To prevent tax rates from rising as ageing puts new pressures on services such as health and elderly care, significant efficiency gains in the provision of municipal social services are needed. But production of many social services is dominated by the public sector and is suffering from falling productivity levels. The government is hoping to improve productivity through municipal mergers, deepened municipal cooperation and improved service delivery methods. However, the evidence from municipal mergers and co-operation in the past decades shows that efficiency gains are not guaranteed automatically. That is why much emphasis has to be put on other policies. This chapter discusses the role that more competition can play in promoting productivity growth and innovation in the social services sector. There is much more that the public authorities should do to facilitate the introduction of new methods for the delivery of social services, by levelling the playing field for greater private sector involvement and competition, while at the same time guaranteeing service quality and funding. Such a strategy should raise productivity, permit slower growth in local government expenditure, and encourage diversification in the provision of publicly-funded services. As Finland’s lower-tech industries continue to shrink as a share of total value added, this sector also offers opportunities for economic diversification.
A better functioning labour market
Finland’s embrace of the opportunities offered by globalisation has encouraged the emergence of leading edge industries and has facilitated a steady decline in the unemployment rate to around the EU15 average. Nevertheless, participation rates remain below pre-recession levels, especially among certain age groups, youth unemployment remains uncomfortably high, wage setting remains particularly inflexible, and growing labour mismatches and skill shortages are acting as constraints on the economy. While recent governments have taken steps to address some of these issues, Finland’s rapidly ageing population means that these issues need to be tackled with a greater degree of purpose and urgency.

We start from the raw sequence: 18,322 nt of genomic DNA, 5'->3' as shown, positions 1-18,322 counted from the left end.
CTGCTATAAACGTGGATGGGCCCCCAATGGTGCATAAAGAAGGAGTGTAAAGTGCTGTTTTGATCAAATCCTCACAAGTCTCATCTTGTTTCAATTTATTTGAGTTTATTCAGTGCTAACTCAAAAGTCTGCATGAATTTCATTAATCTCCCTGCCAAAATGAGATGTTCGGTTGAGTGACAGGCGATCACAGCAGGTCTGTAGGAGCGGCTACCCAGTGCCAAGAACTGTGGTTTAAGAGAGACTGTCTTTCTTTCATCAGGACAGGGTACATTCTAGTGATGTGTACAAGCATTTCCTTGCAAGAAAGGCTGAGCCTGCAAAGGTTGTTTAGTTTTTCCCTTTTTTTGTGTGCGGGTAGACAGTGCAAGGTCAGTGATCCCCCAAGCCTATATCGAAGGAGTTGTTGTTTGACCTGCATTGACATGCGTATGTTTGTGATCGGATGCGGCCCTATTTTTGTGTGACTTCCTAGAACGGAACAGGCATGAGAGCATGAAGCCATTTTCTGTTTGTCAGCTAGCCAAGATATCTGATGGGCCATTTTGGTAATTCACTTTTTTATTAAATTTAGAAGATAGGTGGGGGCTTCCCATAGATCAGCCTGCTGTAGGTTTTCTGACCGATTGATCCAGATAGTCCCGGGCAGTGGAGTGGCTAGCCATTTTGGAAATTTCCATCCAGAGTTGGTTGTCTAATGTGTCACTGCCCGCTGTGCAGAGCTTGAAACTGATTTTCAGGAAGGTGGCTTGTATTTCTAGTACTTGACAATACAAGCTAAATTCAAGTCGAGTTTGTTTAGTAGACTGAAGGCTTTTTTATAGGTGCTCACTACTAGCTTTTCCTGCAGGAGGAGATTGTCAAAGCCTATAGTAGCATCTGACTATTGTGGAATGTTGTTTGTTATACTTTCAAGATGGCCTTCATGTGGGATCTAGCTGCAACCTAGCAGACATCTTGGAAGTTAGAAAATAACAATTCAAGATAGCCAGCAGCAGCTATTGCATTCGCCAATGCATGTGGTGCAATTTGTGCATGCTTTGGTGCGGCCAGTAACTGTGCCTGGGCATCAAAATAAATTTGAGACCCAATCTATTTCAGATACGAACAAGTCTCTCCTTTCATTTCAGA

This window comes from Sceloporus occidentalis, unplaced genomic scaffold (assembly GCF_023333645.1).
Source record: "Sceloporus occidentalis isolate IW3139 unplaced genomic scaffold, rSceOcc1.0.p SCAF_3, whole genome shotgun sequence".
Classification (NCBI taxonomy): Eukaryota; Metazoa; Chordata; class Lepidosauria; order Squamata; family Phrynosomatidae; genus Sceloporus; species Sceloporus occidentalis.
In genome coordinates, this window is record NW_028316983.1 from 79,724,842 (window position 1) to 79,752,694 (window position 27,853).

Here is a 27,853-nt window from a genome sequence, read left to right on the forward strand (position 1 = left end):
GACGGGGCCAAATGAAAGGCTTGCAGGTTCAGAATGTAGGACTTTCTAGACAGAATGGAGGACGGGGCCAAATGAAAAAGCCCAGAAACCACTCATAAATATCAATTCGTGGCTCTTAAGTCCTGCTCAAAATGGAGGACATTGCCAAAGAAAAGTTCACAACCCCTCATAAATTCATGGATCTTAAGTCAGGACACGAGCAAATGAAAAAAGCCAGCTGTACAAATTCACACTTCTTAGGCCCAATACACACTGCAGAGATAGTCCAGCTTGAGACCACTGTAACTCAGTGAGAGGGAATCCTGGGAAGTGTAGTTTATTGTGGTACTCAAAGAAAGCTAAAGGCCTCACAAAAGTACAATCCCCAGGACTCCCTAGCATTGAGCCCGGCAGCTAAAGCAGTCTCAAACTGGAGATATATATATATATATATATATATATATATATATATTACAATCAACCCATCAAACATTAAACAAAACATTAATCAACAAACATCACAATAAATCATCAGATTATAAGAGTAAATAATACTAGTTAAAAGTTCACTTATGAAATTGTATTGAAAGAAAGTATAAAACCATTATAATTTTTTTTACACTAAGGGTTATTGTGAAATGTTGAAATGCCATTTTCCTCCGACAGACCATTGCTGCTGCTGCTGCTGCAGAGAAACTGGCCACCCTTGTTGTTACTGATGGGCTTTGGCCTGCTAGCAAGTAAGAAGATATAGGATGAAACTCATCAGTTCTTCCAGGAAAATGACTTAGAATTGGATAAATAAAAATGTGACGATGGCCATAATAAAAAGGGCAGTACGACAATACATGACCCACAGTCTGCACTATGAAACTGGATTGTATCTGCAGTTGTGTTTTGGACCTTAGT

Making tertiary education as good as compulsory education
The educational level of the Finnish population has risen considerably in recent decades. Comprehensive schools perform particularly well, as witnessed by the PISA results, providing an excellent foundation for Finland to benefit from the opportunities offered by globalisation. Some aspects of tertiary education could, however, be strengthened. This chapter analyses the inefficiencies in the Finnish advanced education system – especially the slow transition from upper secondary school to tertiary education, where many students spend several years attempting to enter higher education or the field of their choice – as well as other reasons for the late labour market availability of Finnish tertiary graduates. The chapter also proposes a number of ways to respond better to sharply rising labour market bottlenecks in a country where unemployment is still high.
Accessing and integrating foreign labour
Accessing foreign workers is one way in which Finland can tackle the challenge of a rapidly declining labour force and address emerging skill shortages. While successive governments have proposed tapping into the international labour market, there has been little progress. The number of immigrants remains relatively low and the employment rate of the current stock of immigrants is significantly lower than that for the whole population. More should be done to promote language and vocational training for foreign-born residents, encourage diversity in the workplace and assist firms in attracting foreign workers with the right skills.